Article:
Smash the dam

Jessie Shirley, Practicum Contributor

A symphony of low murmurs, analogue control clicks and the buzz from CRT TVs envelop the room as players take their seats and begin the fight.

“Split Screen,” KBVR-TV’s resident gaming show, hosted its first “Super Smash Bros. Melee” tournament this week. “Super Smash Bros. Melee” is a crossover fighting game published by Nintendo for the Gamecube in 2001, as part of the Super Smash Bros. series. The game features characters from numerous Nintendo games, accommodating for numerous play styles.

The event operated in the standard, best two out of three, double elimination competitive format. Each player or team is allotted four stock, or “lives,” and eight minutes to defeat their opponents.   

The tournament was a longtime dream of OSU junior and “Split Screen” producer Quin Meihoff, who orchestrated the event in conjunction with Corvallis Melee, a locally organized group of Melee players.

“I’ve wanted to do a tournament like this since I was a freshman. I used to live with a guy who used to play a ton of Smash competitively,” Meihoff said. “I’m not even that good at Smash Bros. myself…I just think we have a really good community around here and thought they deserved a really great tournament.”  

Meihoff was all smiles as he discussed the event that was months in the making.

“I think the Melee community is really unique, there’s no other game really like it,” Meihoff said. “Honestly, I just wanted to have a fun experience where a lot of people could come together and just play video games and have a great time,”

With over 50 people in attendance, the event hosted players of all different levels, from casual walk-ins to veteran competitors like Nathan Young, Corvallis Melee member.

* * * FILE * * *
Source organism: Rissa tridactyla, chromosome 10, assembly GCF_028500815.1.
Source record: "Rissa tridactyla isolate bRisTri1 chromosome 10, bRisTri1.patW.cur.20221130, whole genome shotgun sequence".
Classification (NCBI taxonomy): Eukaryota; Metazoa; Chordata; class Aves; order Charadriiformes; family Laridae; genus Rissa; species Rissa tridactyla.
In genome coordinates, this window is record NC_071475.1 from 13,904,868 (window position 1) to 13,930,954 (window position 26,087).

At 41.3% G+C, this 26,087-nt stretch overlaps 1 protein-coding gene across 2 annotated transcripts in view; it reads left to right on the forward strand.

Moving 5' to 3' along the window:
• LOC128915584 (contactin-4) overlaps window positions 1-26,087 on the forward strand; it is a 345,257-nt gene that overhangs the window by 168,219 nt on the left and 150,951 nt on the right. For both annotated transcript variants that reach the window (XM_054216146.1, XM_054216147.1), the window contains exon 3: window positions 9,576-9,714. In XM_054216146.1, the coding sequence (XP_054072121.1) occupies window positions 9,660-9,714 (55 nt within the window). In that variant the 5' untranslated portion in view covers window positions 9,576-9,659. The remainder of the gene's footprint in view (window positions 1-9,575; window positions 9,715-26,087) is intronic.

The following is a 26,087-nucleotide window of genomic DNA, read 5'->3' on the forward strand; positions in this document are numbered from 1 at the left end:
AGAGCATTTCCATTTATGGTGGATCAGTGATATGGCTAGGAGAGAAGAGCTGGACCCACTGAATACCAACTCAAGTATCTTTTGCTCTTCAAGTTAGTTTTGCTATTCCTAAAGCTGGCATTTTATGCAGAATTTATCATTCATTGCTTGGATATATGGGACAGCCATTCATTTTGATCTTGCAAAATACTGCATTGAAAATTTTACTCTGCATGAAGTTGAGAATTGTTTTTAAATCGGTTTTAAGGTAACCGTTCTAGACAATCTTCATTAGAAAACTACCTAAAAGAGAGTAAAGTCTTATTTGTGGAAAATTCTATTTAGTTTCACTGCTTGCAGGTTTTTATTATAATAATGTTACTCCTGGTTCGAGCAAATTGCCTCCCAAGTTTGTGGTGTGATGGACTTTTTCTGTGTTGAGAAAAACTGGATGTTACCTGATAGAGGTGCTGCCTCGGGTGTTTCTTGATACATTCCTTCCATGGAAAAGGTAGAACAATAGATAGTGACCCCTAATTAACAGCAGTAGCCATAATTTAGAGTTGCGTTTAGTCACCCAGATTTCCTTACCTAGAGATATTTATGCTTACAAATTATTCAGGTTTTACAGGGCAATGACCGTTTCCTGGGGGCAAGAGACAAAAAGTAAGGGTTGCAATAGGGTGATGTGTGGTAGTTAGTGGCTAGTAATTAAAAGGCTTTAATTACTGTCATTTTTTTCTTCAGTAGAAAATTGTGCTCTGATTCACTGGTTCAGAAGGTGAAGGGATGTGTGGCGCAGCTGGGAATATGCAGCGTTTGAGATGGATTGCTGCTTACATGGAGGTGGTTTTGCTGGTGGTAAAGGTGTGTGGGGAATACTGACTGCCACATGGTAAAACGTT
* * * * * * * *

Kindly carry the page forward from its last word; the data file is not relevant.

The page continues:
“I’ve been playing since 2006…my first tournament was in 2008, but it was a Brawl tournament with a Melee side event,” Young said.

Many players, like Young, began competing in “Super Smash Bros. Brawl” tournaments, a sequel to Melee that gained major popularity after its release in 2013. However, many players within the community have returned to Melee and consider it the tournament standard, due to its fast pace and technical depth.

“Nobody plays it anymore. It’s hard to find tournaments, let alone friendlies,” Young said. “There’s like two guys in Corvallis who occasionally play Brawl for like half an hour, then say ‘let’s go back to Melee.’”

Several other Corvallis Melee members competed, and among them was the notorious Alex Potter. Known for his strong online presence and aggressive play style, Potter has since been dubbed “The Melee Menace,” or ”Menace” for short.

“I’ve beat a lot of really good people and I’ve lost to a lot of good people…I’m not really consistent, I just like hanging out and playing with friends,” Potter said.

The element of friendship appeared to be a large motivation for many players, including Potter, involved in the competitive community.

“If it wasn’t for the people, I probably wouldn’t be coming…we’re just a bunch of friends and most people are cool,” Potter said.

The feeling of camaraderie was evident, as every set ended in fist bumps and high-fives.

Young and Potter competed in both the singles and doubles competitions and, despite their end rankings, remained to watch their friends and fellow competitors compete in the finals.

James Smith and Eli Weber took first place in the doubles competition and went on to compete in the singles event, where Weber engaged Shane Johns in the live finale.

Weber took the first two sets and Johns the third and fourth, forcing the draw to the final fifth set. With a 1-2 stock count and epic final KO, Johns claimed the victory.

“We both played it well; it was a pretty fun set and I’m glad neither of us really dominated the other because nobody has fun seeing that,” Johns said.

All things considered, Weber was not disappointed with his performance.

 “I thought I did pretty good; he’s ranked number two in Oregon and I’m not ranked at all so it feels good to compete against someone like that,” Weber said. “I’ve never taken a set off him, so getting two was nice.”

Both players received donated gift card prize packs for their efforts, and Weber is set to guest in this week’s live episode of “Split Screen.”

For more information on future events presented by “Split Screen” as well as their channel please visit, or tune in to KBVR-TV Channel 26 for live shows every Wednesday at 6 p.m.

To connect via social media use #SmashtheDam or visit

To get involved with Corvallis Melee request to join their page at

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